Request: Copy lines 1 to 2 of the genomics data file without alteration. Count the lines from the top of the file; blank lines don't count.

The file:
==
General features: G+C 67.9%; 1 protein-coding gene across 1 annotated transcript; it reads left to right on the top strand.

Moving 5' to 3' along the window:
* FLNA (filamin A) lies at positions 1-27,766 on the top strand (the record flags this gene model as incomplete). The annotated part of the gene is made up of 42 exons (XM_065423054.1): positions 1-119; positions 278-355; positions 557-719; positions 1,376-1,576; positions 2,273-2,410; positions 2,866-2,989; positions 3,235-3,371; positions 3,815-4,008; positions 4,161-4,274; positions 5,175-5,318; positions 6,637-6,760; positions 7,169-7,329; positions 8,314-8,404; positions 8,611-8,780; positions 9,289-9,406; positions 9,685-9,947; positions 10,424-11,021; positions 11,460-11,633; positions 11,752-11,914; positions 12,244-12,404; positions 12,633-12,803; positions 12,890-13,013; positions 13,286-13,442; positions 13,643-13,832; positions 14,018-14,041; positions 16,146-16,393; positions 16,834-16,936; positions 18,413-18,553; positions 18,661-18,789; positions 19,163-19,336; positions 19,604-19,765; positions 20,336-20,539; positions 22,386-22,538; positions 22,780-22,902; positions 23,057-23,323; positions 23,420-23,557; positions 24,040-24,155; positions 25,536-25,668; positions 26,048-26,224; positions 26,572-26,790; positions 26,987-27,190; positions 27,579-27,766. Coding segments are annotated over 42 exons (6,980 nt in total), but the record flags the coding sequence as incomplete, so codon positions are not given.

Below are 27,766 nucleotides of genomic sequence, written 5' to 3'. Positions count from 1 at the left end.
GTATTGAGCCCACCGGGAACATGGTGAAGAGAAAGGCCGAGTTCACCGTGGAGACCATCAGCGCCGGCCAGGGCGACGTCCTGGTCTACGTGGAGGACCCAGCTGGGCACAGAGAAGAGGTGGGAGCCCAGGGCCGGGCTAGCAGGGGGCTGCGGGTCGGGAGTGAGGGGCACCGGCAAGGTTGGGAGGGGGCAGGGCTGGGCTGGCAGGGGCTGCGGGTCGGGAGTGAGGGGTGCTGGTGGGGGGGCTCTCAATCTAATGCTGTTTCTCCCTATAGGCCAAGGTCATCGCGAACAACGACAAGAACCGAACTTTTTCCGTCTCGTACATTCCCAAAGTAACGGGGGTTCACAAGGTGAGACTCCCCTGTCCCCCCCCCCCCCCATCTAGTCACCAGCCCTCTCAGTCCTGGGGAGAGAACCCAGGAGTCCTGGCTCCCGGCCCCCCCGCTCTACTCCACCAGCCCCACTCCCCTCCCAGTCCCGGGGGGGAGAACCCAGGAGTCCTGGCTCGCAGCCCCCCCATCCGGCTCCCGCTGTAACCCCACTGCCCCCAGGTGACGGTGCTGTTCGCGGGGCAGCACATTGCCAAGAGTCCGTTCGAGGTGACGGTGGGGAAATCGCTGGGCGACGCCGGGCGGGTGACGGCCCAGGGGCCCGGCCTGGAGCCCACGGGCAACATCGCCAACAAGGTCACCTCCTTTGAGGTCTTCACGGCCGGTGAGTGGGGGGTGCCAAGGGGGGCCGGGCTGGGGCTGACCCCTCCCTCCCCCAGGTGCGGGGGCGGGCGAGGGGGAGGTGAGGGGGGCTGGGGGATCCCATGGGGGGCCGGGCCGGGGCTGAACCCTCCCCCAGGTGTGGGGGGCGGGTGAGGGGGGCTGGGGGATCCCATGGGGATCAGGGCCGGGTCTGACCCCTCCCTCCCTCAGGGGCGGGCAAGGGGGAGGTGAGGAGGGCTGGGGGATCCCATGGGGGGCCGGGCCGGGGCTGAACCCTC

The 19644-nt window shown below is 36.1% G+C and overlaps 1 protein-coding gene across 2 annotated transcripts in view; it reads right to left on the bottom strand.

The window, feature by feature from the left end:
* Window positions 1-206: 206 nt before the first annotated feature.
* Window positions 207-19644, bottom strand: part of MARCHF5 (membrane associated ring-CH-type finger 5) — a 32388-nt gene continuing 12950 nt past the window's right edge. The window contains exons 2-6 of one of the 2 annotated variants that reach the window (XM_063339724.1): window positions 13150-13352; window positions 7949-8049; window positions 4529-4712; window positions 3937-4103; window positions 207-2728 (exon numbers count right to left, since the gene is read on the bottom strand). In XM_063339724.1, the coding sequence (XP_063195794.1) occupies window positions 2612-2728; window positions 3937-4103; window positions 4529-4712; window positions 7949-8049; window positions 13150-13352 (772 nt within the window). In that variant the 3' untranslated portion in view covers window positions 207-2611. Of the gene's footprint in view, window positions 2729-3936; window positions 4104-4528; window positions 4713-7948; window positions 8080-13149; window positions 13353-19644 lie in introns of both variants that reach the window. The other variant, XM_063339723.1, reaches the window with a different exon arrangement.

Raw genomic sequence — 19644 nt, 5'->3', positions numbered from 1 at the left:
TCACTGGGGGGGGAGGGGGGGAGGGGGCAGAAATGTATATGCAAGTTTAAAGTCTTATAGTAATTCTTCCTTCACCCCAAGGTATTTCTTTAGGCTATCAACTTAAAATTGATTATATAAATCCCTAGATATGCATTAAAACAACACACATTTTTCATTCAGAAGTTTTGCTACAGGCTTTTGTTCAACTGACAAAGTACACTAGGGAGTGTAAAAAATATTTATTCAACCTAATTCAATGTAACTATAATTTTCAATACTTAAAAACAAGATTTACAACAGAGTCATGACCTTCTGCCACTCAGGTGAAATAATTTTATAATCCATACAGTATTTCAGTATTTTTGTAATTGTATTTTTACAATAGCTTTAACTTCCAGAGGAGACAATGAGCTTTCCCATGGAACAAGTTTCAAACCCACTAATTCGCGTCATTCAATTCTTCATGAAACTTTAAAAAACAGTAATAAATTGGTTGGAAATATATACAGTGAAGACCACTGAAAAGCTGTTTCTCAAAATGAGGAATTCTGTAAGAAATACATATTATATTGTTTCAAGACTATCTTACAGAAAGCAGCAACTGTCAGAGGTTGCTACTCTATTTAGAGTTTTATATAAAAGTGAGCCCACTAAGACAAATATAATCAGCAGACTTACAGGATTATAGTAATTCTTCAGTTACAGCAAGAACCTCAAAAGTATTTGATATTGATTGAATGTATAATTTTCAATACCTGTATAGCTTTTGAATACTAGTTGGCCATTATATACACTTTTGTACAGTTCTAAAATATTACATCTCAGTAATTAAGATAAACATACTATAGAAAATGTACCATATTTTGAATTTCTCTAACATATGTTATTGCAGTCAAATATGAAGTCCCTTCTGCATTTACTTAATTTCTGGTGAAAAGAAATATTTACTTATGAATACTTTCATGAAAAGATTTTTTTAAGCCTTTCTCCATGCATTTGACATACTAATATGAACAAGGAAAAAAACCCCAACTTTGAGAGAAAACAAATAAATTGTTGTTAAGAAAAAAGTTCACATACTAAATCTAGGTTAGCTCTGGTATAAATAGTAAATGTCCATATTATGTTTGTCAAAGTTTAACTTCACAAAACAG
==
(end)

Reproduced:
General features: G+C 67.9%; 1 protein-coding gene across 1 annotated transcript; it reads left to right on the top strand.

Moving 5' to 3' along the window: